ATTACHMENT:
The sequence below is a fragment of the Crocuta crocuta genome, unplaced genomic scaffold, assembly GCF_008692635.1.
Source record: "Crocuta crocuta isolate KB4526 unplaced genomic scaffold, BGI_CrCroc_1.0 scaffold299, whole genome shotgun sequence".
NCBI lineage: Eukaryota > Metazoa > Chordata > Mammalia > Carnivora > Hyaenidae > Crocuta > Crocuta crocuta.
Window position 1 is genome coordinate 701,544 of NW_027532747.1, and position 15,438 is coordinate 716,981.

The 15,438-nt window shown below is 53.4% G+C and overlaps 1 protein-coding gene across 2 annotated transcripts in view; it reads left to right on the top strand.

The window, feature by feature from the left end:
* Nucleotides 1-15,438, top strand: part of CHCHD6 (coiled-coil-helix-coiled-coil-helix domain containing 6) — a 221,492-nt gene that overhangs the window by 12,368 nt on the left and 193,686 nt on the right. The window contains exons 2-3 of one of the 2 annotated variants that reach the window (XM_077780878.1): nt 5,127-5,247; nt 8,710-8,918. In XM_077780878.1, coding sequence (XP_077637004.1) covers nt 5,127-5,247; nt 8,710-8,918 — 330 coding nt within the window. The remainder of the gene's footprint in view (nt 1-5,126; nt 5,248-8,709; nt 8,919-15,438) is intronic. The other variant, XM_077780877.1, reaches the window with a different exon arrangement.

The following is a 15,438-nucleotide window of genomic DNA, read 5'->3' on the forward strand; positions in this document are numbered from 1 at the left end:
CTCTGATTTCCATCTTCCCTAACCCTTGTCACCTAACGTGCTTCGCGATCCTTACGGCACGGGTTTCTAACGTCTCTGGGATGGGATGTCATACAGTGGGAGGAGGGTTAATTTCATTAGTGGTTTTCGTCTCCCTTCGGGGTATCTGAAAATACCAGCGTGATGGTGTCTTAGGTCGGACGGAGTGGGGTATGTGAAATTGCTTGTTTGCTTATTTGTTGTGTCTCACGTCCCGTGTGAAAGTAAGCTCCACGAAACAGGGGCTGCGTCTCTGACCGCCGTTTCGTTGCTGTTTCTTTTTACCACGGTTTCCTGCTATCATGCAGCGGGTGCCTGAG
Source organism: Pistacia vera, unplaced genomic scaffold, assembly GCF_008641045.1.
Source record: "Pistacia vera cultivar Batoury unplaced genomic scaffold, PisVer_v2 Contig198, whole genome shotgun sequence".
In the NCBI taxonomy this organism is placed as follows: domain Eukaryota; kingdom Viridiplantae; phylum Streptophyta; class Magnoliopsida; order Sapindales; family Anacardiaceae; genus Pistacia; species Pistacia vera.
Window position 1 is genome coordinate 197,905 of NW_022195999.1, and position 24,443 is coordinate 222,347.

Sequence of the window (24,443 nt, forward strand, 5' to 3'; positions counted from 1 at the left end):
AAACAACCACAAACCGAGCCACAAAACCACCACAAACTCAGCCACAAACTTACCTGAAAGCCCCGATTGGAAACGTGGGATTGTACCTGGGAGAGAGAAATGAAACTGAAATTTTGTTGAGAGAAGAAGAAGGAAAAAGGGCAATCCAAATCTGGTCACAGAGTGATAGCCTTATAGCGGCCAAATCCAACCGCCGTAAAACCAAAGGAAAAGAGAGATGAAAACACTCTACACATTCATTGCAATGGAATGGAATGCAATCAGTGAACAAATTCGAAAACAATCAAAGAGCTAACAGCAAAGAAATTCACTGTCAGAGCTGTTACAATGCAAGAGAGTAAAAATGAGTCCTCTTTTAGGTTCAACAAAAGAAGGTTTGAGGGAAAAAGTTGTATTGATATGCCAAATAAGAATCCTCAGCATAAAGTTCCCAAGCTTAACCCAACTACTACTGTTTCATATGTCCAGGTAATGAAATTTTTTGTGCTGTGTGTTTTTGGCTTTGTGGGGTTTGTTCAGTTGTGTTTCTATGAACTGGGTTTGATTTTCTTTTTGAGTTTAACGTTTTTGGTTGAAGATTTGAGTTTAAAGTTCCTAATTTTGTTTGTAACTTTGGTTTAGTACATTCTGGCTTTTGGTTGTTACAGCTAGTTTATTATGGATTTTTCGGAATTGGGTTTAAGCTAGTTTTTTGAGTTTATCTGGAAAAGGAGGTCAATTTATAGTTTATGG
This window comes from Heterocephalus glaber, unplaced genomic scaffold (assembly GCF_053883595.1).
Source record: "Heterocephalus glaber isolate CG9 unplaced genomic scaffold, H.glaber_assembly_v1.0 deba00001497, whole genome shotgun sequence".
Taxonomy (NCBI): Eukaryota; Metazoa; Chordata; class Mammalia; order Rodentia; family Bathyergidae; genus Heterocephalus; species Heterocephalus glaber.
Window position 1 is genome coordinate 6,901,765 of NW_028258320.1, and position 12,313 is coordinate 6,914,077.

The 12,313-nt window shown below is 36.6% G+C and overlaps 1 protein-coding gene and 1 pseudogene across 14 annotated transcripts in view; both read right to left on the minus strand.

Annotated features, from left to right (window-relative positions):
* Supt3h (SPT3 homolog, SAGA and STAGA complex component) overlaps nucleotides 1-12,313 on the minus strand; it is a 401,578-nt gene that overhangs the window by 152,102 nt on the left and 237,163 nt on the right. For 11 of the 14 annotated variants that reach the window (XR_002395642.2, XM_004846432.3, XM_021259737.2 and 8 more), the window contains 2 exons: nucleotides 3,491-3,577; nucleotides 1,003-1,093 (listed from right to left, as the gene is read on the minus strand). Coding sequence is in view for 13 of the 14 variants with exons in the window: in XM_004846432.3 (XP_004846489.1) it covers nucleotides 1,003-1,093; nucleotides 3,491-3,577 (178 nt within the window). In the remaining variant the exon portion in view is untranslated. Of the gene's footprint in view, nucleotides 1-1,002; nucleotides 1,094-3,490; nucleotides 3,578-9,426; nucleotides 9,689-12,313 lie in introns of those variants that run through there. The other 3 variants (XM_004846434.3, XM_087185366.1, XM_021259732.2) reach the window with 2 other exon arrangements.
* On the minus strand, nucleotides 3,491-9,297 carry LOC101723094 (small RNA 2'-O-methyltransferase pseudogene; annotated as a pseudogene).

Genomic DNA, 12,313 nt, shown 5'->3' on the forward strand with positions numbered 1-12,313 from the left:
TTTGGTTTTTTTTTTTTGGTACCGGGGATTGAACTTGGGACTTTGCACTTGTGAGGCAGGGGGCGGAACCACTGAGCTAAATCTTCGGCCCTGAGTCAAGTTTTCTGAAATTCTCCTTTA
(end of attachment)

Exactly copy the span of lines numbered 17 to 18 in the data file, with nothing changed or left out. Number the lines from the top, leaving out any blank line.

Source record: "Heterocephalus glaber isolate CG9 unplaced genomic scaffold, H.glaber_assembly_v1.0 deba00001497, whole genome shotgun sequence".
Taxonomy (NCBI): Eukaryota; Metazoa; Chordata; class Mammalia; order Rodentia; family Bathyergidae; genus Heterocephalus; species Heterocephalus glaber.